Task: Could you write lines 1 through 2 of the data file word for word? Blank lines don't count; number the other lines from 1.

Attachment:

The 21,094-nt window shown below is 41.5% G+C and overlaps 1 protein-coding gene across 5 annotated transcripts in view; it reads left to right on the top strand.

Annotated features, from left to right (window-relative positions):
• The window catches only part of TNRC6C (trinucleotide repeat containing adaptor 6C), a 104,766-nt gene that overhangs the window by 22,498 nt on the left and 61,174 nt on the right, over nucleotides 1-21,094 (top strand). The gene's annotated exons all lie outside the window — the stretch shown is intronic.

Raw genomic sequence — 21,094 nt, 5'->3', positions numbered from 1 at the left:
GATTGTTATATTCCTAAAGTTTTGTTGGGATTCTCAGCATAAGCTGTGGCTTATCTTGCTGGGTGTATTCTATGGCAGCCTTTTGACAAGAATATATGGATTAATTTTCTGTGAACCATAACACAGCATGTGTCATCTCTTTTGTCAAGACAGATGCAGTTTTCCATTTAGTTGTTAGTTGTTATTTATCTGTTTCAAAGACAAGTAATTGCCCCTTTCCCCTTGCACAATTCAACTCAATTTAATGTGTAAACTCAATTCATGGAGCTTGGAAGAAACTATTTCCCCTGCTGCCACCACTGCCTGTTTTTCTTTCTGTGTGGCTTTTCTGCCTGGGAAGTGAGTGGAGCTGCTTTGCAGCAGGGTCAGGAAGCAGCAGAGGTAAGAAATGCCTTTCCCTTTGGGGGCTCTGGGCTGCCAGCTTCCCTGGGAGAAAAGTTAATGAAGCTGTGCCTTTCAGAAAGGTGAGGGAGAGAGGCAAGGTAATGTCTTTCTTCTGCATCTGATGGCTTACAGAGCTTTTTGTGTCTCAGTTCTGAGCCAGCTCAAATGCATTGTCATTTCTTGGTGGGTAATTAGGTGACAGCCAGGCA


The 21,094-nt window shown below is 41.5% G+C and overlaps 1 protein-coding gene across 5 annotated transcripts in view; it reads left to right on the top strand.

Annotated features, from left to right (window-relative positions):